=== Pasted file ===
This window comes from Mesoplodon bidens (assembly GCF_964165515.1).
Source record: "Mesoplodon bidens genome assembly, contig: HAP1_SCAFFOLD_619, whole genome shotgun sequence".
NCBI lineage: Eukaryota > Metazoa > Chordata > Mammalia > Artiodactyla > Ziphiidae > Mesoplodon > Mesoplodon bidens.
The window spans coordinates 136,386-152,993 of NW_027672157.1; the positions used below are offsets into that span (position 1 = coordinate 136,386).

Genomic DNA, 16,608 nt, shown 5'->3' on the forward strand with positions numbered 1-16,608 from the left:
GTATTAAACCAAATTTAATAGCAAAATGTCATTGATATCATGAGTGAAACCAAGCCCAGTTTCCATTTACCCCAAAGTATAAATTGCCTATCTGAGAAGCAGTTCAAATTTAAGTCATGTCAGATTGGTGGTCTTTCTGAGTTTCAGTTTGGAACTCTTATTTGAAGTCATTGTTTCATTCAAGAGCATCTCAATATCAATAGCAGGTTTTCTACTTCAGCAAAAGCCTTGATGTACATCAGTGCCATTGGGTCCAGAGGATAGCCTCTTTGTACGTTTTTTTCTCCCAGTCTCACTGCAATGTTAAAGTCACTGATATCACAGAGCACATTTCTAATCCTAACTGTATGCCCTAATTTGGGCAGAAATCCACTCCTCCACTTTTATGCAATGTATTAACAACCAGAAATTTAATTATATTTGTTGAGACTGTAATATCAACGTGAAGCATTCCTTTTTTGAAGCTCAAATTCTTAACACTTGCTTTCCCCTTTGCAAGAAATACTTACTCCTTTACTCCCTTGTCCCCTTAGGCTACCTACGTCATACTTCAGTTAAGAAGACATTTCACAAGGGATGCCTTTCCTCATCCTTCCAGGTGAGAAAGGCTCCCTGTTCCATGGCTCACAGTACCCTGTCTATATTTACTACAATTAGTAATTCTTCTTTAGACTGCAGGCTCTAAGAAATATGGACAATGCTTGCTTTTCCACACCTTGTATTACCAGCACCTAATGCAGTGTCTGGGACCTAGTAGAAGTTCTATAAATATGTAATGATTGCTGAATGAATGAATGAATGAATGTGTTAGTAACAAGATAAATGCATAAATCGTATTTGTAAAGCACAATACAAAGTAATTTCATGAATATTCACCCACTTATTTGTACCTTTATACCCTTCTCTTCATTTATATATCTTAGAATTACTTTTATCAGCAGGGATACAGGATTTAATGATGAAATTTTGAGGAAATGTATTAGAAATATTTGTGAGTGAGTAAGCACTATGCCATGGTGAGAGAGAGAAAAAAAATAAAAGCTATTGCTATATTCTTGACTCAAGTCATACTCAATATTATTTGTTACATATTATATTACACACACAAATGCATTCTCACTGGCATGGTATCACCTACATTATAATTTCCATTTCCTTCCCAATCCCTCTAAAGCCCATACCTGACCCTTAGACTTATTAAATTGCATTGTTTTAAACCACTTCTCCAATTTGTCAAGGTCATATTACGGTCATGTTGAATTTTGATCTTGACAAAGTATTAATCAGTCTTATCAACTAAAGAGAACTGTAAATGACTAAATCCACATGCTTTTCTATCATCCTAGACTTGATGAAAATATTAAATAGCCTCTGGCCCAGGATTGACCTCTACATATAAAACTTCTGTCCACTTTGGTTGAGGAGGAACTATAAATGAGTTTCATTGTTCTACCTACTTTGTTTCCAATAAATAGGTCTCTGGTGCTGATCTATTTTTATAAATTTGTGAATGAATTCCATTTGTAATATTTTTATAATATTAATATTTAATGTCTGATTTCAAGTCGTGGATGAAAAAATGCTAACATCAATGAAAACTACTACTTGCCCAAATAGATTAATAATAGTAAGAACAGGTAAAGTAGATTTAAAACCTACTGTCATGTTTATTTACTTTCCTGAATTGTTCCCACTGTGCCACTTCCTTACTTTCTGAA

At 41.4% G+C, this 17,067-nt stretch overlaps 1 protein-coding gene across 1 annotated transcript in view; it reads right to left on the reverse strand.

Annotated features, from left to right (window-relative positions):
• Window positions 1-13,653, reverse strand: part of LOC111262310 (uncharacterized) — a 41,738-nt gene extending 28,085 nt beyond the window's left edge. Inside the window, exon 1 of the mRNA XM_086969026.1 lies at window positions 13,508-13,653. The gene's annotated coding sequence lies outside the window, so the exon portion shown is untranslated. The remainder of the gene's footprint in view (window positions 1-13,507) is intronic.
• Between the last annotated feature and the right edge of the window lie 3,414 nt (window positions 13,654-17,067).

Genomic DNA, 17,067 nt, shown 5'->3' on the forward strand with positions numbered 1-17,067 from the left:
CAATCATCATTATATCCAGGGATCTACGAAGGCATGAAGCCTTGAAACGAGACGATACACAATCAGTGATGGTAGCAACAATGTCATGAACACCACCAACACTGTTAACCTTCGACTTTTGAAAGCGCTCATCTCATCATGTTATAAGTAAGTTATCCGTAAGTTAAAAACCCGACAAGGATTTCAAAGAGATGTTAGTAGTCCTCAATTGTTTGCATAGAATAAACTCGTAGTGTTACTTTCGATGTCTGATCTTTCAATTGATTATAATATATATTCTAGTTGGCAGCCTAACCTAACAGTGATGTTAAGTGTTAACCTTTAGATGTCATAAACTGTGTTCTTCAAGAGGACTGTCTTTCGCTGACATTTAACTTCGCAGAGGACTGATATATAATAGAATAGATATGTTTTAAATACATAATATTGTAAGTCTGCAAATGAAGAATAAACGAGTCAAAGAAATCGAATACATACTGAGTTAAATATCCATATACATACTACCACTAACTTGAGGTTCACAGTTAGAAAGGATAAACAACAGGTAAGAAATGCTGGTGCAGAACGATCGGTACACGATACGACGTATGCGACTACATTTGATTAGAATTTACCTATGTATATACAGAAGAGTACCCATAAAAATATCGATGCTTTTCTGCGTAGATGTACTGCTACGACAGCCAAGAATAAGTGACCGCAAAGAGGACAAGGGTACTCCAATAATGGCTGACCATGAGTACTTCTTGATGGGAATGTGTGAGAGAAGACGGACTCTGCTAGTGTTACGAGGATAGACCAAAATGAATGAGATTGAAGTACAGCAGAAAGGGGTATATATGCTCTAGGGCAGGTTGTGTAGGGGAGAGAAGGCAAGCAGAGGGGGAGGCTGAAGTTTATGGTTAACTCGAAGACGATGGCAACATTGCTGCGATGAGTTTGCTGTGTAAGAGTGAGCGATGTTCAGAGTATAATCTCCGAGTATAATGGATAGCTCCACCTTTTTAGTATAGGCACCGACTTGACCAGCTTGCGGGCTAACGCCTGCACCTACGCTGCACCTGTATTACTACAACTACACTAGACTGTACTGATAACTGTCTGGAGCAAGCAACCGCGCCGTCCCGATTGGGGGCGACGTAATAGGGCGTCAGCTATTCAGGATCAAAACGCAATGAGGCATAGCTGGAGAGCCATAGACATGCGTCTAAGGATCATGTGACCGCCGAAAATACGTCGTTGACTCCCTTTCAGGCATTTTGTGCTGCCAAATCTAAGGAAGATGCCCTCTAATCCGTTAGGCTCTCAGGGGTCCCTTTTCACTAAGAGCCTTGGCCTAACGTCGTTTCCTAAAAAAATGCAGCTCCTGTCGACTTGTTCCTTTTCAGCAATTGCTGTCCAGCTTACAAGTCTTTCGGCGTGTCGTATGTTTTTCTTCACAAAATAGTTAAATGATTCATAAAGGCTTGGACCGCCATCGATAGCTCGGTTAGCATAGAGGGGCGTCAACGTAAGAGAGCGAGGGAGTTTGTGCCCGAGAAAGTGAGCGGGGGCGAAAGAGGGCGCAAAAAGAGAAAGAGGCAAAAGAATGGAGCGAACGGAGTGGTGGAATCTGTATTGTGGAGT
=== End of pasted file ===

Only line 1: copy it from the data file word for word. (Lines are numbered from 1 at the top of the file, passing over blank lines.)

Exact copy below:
This window comes from Mesoplodon bidens (assembly GCF_964165515.1).